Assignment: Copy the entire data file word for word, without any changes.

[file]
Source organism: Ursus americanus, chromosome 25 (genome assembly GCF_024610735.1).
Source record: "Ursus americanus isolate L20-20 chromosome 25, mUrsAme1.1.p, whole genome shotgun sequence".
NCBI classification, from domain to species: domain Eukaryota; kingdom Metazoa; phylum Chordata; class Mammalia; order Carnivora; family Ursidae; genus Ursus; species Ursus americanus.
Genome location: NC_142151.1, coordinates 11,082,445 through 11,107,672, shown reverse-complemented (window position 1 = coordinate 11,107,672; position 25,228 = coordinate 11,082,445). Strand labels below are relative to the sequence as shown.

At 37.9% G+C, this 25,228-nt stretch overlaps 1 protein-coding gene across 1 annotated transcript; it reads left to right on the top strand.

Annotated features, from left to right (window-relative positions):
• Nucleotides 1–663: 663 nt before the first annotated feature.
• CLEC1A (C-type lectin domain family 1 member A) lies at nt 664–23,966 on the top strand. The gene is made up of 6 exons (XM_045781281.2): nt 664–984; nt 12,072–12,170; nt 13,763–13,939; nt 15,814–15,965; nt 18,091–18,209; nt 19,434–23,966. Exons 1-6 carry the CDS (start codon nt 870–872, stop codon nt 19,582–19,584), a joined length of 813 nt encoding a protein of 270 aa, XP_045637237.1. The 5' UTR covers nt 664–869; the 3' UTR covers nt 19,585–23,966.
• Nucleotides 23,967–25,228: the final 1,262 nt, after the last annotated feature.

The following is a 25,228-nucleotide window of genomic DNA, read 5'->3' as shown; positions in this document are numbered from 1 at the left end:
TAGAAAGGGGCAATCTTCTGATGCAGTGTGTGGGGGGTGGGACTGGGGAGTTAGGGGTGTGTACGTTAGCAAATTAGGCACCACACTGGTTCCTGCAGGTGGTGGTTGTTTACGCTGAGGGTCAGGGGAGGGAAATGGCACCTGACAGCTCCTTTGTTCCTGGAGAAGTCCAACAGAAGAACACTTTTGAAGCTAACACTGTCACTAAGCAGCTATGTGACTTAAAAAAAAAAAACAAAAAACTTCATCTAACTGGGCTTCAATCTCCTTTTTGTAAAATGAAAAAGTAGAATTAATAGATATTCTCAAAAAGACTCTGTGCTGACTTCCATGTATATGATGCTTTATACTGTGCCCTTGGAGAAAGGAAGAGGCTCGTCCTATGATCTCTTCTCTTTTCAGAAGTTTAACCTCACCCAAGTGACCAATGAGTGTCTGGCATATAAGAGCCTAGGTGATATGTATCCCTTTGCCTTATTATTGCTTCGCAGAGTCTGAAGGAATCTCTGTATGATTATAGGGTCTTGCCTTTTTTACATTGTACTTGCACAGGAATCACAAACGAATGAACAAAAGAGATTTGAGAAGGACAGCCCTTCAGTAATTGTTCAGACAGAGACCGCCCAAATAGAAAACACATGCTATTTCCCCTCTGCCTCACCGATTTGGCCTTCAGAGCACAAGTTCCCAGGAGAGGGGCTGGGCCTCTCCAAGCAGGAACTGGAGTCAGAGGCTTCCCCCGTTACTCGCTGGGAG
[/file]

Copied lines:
Source organism: Ursus americanus, chromosome 25 (genome assembly GCF_024610735.1).
Source record: "Ursus americanus isolate L20-20 chromosome 25, mUrsAme1.1.p, whole genome shotgun sequence".
NCBI classification, from domain to species: domain Eukaryota; kingdom Metazoa; phylum Chordata; class Mammalia; order Carnivora; family Ursidae; genus Ursus; species Ursus americanus.
Genome location: NC_142151.1, coordinates 11,082,445 through 11,107,672, shown reverse-complemented (window position 1 = coordinate 11,107,672; position 25,228 = coordinate 11,082,445). Strand labels below are relative to the sequence as shown.

At 37.9% G+C, this 25,228-nt stretch overlaps 1 protein-coding gene across 1 annotated transcript; it reads left to right on the top strand.

Annotated features, from left to right (window-relative positions):
• Nucleotides 1–663: 663 nt before the first annotated feature.
• CLEC1A (C-type lectin domain family 1 member A) lies at nt 664–23,966 on the top strand. The gene is made up of 6 exons (XM_045781281.2): nt 664–984; nt 12,072–12,170; nt 13,763–13,939; nt 15,814–15,965; nt 18,091–18,209; nt 19,434–23,966. Exons 1-6 carry the CDS (start codon nt 870–872, stop codon nt 19,582–19,584), a joined length of 813 nt encoding a protein of 270 aa, XP_045637237.1. The 5' UTR covers nt 664–869; the 3' UTR covers nt 19,585–23,966.
• Nucleotides 23,967–25,228: the final 1,262 nt, after the last annotated feature.

The following is a 25,228-nucleotide window of genomic DNA, read 5'->3' as shown; positions in this document are numbered from 1 at the left end:
TAGAAAGGGGCAATCTTCTGATGCAGTGTGTGGGGGGTGGGACTGGGGAGTTAGGGGTGTGTACGTTAGCAAATTAGGCACCACACTGGTTCCTGCAGGTGGTGGTTGTTTACGCTGAGGGTCAGGGGAGGGAAATGGCACCTGACAGCTCCTTTGTTCCTGGAGAAGTCCAACAGAAGAACACTTTTGAAGCTAACACTGTCACTAAGCAGCTATGTGACTTAAAAAAAAAAAACAAAAAACTTCATCTAACTGGGCTTCAATCTCCTTTTTGTAAAATGAAAAAGTAGAATTAATAGATATTCTCAAAAAGACTCTGTGCTGACTTCCATGTATATGATGCTTTATACTGTGCCCTTGGAGAAAGGAAGAGGCTCGTCCTATGATCTCTTCTCTTTTCAGAAGTTTAACCTCACCCAAGTGACCAATGAGTGTCTGGCATATAAGAGCCTAGGTGATATGTATCCCTTTGCCTTATTATTGCTTCGCAGAGTCTGAAGGAATCTCTGTATGATTATAGGGTCTTGCCTTTTTTACATTGTACTTGCACAGGAATCACAAACGAATGAACAAAAGAGATTTGAGAAGGACAGCCCTTCAGTAATTGTTCAGACAGAGACCGCCCAAATAGAAAACACATGCTATTTCCCCTCTGCCTCACCGATTTGGCCTTCAGAGCACAAGTTCCCAGGAGAGGGGCTGGGCCTCTCCAAGCAGGAACTGGAGTCAGAGGCTTCCCCCGTTACTCGCTGGGAG